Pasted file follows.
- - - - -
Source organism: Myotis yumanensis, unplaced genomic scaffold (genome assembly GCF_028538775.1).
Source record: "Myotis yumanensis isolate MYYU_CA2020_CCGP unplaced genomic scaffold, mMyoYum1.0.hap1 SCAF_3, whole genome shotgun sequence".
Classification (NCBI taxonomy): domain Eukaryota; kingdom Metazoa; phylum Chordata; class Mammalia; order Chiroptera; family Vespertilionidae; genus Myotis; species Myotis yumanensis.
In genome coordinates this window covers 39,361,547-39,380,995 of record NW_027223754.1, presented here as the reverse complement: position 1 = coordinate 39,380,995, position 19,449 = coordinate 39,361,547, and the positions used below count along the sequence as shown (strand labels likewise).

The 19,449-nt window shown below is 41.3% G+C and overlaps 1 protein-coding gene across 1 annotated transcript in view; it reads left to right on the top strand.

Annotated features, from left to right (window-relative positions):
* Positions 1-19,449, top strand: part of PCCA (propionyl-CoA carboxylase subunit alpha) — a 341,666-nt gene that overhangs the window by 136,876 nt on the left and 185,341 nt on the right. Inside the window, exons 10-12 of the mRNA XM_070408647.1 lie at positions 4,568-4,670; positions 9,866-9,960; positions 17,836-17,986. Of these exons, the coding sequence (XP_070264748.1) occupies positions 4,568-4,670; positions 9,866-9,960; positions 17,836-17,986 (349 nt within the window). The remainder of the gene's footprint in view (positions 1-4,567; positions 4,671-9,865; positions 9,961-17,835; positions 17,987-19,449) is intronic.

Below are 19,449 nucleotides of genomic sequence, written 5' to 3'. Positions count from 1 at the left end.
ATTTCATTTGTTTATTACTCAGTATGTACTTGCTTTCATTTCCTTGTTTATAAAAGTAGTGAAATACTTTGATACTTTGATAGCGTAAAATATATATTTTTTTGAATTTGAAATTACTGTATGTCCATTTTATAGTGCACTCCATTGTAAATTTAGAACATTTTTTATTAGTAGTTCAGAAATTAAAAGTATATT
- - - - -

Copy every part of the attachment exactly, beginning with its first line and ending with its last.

Source organism: Myotis yumanensis, unplaced genomic scaffold (genome assembly GCF_028538775.1).
Source record: "Myotis yumanensis isolate MYYU_CA2020_CCGP unplaced genomic scaffold, mMyoYum1.0.hap1 SCAF_3, whole genome shotgun sequence".
Classification (NCBI taxonomy): domain Eukaryota; kingdom Metazoa; phylum Chordata; class Mammalia; order Chiroptera; family Vespertilionidae; genus Myotis; species Myotis yumanensis.
In genome coordinates this window covers 39,361,547-39,380,995 of record NW_027223754.1, presented here as the reverse complement: position 1 = coordinate 39,380,995, position 19,449 = coordinate 39,361,547, and the positions used below count along the sequence as shown (strand labels likewise).

The 19,449-nt window shown below is 41.3% G+C and overlaps 1 protein-coding gene across 1 annotated transcript in view; it reads left to right on the top strand.

Annotated features, from left to right (window-relative positions):
* Positions 1-19,449, top strand: part of PCCA (propionyl-CoA carboxylase subunit alpha) — a 341,666-nt gene that overhangs the window by 136,876 nt on the left and 185,341 nt on the right. Inside the window, exons 10-12 of the mRNA XM_070408647.1 lie at positions 4,568-4,670; positions 9,866-9,960; positions 17,836-17,986. Of these exons, the coding sequence (XP_070264748.1) occupies positions 4,568-4,670; positions 9,866-9,960; positions 17,836-17,986 (349 nt within the window). The remainder of the gene's footprint in view (positions 1-4,567; positions 4,671-9,865; positions 9,961-17,835; positions 17,987-19,449) is intronic.

Below are 19,449 nucleotides of genomic sequence, written 5' to 3'. Positions count from 1 at the left end.
ATTTCATTTGTTTATTACTCAGTATGTACTTGCTTTCATTTCCTTGTTTATAAAAGTAGTGAAATACTTTGATACTTTGATAGCGTAAAATATATATTTTTTTGAATTTGAAATTACTGTATGTCCATTTTATAGTGCACTCCATTGTAAATTTAGAACATTTTTTATTAGTAGTTCAGAAATTAAAAGTATATT